The NCAA forever changed the world of college athletics with a seismic memo in April, recommending players be allowed to be paid for their name, imagine and likenesses. It was a process that was a long time in the making but, like a train in a dark tunnel, you knew it was bearing down on you.
"The Board of Governors supported rule changes to allow student-athletes to receive compensation for third-party endorsements both related to and separate from athletics,” the memo stated. “It also supports compensation for other student-athlete opportunities, such as social media, businesses they have started, and personal appearances within the guiding principles..."
With those words, student-athletes will be eligible to get paid pending official adoption by the NCAA, and Pandora’s Box has officially been opened.
There are strong opinions on both sides, but the voice that may speak the loudest in support of the decision comes from arguably the best AD in all of college sports: Gene Smith from Ohio State.
In an exclusive interview with Spartan Nation, Smith said of the new name, image and likeness ruling, "Just like this latest NIL discussion. Everyone is talking about the Zion Williamson-type players. I have tried to convey to my colleagues that this isn't really about the star football or basketball player."
While some see Smith's support for the new resolution as disingenuous because of the size of Ohio State, many of the NCAA member schools don't have the star football and basketball players that Smith's Buckeyes do.
But Smith thinks they are missing the critical point.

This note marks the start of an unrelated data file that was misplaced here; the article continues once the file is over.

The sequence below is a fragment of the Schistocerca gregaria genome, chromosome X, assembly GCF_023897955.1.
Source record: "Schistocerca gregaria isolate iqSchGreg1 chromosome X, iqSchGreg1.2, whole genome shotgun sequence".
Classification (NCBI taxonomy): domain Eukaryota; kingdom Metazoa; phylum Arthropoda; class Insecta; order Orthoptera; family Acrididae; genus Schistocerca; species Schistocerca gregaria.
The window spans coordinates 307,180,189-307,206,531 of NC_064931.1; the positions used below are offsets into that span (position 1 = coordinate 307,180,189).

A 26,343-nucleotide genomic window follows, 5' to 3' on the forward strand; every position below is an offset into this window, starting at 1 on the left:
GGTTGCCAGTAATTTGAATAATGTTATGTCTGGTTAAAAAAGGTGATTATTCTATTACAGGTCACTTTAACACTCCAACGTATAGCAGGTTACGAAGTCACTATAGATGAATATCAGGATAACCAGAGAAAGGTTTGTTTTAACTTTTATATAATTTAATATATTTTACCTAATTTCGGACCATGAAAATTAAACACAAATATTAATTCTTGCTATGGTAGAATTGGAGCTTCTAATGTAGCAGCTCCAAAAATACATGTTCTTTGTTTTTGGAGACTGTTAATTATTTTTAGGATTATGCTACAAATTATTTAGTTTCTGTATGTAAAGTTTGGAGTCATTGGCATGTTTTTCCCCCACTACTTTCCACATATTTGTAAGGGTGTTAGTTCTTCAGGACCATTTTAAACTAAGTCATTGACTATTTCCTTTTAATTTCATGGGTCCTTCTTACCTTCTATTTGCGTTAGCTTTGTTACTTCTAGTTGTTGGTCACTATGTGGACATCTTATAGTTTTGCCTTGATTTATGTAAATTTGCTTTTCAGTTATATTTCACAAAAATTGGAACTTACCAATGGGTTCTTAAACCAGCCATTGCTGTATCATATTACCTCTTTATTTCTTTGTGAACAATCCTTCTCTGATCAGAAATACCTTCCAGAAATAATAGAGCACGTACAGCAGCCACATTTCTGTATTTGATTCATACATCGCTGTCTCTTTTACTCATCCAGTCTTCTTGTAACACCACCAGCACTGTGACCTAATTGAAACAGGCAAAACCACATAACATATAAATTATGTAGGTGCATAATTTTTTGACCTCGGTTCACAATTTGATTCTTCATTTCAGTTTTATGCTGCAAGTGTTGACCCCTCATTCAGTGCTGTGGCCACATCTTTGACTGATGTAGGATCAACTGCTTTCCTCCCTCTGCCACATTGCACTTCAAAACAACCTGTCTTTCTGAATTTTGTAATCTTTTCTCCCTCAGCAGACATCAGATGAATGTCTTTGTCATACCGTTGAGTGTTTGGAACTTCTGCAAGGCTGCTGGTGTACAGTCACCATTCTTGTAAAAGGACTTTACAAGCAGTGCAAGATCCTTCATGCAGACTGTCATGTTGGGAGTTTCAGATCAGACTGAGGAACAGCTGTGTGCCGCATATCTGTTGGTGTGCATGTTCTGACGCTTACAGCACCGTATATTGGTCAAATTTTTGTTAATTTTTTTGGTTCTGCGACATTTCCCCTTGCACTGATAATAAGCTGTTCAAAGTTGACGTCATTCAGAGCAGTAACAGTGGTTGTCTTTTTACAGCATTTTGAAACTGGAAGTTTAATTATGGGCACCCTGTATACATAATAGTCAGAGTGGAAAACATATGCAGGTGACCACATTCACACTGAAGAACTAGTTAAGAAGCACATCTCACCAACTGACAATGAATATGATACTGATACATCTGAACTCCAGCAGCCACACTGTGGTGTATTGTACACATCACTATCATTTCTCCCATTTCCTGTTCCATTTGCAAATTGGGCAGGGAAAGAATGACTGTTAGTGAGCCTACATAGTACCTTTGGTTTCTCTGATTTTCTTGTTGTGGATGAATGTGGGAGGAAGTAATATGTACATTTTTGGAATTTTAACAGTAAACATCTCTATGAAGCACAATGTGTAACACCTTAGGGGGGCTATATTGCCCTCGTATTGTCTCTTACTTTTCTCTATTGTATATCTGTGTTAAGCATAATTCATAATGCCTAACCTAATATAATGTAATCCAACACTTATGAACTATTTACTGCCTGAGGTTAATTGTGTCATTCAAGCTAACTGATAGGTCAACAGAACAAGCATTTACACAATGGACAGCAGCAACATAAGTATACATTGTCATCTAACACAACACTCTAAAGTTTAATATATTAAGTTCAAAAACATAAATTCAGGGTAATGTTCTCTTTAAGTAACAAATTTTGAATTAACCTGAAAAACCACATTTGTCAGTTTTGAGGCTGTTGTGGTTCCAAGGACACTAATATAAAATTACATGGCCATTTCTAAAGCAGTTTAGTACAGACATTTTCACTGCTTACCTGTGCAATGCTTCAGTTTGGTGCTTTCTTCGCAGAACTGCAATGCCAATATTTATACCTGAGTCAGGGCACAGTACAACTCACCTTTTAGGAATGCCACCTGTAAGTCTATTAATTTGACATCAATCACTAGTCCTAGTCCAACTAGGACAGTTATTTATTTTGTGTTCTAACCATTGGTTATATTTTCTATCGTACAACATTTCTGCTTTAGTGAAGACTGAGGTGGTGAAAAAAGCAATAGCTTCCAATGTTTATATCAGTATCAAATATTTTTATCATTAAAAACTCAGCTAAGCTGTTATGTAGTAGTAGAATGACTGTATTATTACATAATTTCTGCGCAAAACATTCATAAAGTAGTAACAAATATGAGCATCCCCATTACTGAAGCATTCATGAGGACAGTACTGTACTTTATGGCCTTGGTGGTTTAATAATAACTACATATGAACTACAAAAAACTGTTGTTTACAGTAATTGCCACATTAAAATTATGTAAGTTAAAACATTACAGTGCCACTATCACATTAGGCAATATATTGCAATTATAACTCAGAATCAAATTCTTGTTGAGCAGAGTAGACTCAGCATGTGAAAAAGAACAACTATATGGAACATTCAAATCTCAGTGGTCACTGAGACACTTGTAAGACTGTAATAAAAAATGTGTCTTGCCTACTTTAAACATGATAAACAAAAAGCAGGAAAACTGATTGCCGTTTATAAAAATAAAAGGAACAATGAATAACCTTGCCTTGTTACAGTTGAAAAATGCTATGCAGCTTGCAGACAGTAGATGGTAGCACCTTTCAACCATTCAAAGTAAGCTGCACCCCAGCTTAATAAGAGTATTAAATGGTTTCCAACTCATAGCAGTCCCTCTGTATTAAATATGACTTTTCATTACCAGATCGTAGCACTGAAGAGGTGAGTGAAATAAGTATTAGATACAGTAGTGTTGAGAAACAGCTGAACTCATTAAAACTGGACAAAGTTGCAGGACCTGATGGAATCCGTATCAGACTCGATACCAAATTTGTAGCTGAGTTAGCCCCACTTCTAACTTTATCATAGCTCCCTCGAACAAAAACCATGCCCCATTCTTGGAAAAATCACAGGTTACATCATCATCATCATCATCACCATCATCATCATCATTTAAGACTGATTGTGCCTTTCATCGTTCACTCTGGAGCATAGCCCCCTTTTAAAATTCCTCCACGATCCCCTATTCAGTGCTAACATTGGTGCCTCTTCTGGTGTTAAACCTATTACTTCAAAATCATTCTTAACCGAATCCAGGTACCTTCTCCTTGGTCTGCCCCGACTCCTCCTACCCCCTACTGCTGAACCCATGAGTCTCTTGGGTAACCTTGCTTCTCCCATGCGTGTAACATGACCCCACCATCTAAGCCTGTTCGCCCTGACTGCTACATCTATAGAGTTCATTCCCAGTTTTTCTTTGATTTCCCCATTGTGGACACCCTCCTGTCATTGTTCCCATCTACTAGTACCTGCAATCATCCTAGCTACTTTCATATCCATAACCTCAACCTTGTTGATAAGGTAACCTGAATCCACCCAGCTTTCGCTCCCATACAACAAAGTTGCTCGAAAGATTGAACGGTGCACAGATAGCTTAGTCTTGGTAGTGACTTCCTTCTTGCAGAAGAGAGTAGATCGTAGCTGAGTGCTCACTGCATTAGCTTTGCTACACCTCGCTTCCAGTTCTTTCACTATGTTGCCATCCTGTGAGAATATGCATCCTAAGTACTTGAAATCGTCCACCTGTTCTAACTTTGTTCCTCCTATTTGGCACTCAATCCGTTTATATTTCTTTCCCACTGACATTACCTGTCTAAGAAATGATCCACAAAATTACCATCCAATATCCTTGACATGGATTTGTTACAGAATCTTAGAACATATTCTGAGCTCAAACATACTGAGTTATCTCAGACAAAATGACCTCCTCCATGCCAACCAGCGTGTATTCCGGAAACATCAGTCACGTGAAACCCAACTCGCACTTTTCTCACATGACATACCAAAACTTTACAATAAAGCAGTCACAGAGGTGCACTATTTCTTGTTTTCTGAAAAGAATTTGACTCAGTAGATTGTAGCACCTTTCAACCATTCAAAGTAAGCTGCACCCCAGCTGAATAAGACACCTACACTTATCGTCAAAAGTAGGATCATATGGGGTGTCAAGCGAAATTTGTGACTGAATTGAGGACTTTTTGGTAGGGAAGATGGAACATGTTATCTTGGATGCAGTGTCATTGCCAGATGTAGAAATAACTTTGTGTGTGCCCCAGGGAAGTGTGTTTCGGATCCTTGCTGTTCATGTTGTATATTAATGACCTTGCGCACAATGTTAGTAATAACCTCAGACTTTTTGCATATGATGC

"It is about the athletes on a limited scholarship in the sports that are not as well known,” Smith said. “They will be the greatest benefactors. When you think about people being at the heart and soul of everything you do, you can't always think about those at the top, but your decision will impact many other people who get overlooked."
Smith is emphatic that the new rule, for example, helps the baseball player or the golfer who only receives a partial scholarship. How about the track star headed to the Olympics? For Smith, those players are why he supports the rule.
Dr. Clarence Underwood, the former AD at Michigan State, told Spartan Nation he agreed in part with Smith.
“The players who are not on full scholarship, the new rule with benefit them greatly, and that plays a part," Underwood said. "I still think there are ways to get around that and get it corrected with the NCAA and make all scholarships full. The path should be academic first and then your sport. Adding the commercial element will bring that to the front, then your sport, and finally, academics. We must not forget that college is about education."
Often time bureaucracies make decisions that don't address the unintended consequences. It’s something Underwood knows firsthand from his own background.
"When I first read the rule and thought it out, I was very much against it,” Underwood said. “My concern is that as an academic advisor for 12 years was graduation. I wanted them to leave with something honorable, tangible, and quality, and that is a degree.
"I found a lot of athletes who lived off campus would spend their housing money within two weeks. Broke, can't get a ride, no bus fare and miss class. They leave without a degree."
Smith argues that the players receiving partial scholarships can now generate revenue from their name, image and likeness.
That is true, but what if a player with a partial scholarship in a sport like lacrosse doesn't have the revenue potential like golf, track in the Olympics, or baseball?
Due to Title IX, more female athletes in nonrevenue sports are on full scholarship compared to male athletes in nonrevenue sports, where partial scholarships rest primarily. This ruling doesn't allow players to sell sponsorships on their uniforms like NASCAR.
The definitive point of the conversation is that, once again, there are more questions but still few answers.
While there is no doubt that Underwood's passion is admirable, the times and the laws are changing, and the NCAA has to change. Even if it is for the student-athletes' detriment, as Underwood proposes, doing nothing could have destroyed the NCAA—something we know they weren't going to allow to happen.